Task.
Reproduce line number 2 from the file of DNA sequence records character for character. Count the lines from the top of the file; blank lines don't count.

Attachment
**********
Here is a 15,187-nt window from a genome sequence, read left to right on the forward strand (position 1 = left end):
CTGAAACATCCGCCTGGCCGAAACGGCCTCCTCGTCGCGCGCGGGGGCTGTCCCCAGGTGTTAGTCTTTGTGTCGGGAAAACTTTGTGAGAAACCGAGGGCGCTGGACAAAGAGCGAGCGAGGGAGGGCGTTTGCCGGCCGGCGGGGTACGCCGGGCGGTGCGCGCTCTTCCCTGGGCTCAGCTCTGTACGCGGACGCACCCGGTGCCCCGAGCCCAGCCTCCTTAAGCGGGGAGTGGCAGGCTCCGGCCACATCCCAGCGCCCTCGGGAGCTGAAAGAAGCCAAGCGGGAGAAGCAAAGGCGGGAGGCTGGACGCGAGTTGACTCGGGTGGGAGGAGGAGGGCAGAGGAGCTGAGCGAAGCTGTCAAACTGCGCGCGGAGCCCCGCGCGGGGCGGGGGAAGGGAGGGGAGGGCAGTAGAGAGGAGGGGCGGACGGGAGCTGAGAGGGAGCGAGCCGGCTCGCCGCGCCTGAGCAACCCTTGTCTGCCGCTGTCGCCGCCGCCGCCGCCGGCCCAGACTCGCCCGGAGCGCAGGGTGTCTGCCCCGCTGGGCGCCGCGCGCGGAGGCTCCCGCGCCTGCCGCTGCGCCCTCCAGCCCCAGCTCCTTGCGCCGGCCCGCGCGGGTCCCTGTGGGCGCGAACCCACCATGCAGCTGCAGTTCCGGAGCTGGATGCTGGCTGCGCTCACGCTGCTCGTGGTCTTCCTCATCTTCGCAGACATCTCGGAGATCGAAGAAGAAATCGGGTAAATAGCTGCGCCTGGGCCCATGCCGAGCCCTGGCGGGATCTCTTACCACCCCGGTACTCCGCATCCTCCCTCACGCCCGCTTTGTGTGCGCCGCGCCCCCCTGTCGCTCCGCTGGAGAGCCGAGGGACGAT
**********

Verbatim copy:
CTGAAACATCCGCCTGGCCGAAACGGCCTCCTCGTCGCGCGCGGGGGCTGTCCCCAGGTGTTAGTCTTTGTGTCGGGAAAACTTTGTGAGAAACCGAGGGCGCTGGACAAAGAGCGAGCGAGGGAGGGCGTTTGCCGGCCGGCGGGGTACGCCGGGCGGTGCGCGCTCTTCCCTGGGCTCAGCTCTGTACGCGGACGCACCCGGTGCCCCGAGCCCAGCCTCCTTAAGCGGGGAGTGGCAGGCTCCGGCCACATCCCAGCGCCCTCGGGAGCTGAAAGAAGCCAAGCGGGAGAAGCAAAGGCGGGAGGCTGGACGCGAGTTGACTCGGGTGGGAGGAGGAGGGCAGAGGAGCTGAGCGAAGCTGTCAAACTGCGCGCGGAGCCCCGCGCGGGGCGGGGGAAGGGAGGGGAGGGCAGTAGAGAGGAGGGGCGGACGGGAGCTGAGAGGGAGCGAGCCGGCTCGCCGCGCCTGAGCAACCCTTGTCTGCCGCTGTCGCCGCCGCCGCCGCCGGCCCAGACTCGCCCGGAGCGCAGGGTGTCTGCCCCGCTGGGCGCCGCGCGCGGAGGCTCCCGCGCCTGCCGCTGCGCCCTCCAGCCCCAGCTCCTTGCGCCGGCCCGCGCGGGTCCCTGTGGGCGCGAACCCACCATGCAGCTGCAGTTCCGGAGCTGGATGCTGGCTGCGCTCACGCTGCTCGTGGTCTTCCTCATCTTCGCAGACATCTCGGAGATCGAAGAAGAAATCGGGTAAATAGCTGCGCCTGGGCCCATGCCGAGCCCTGGCGGGATCTCTTACCACCCCGGTACTCCGCATCCTCCCTCACGCCCGCTTTGTGTGCGCCGCGCCCCCCTGTCGCTCCGCTGGAGAGCCGAGGGACGAT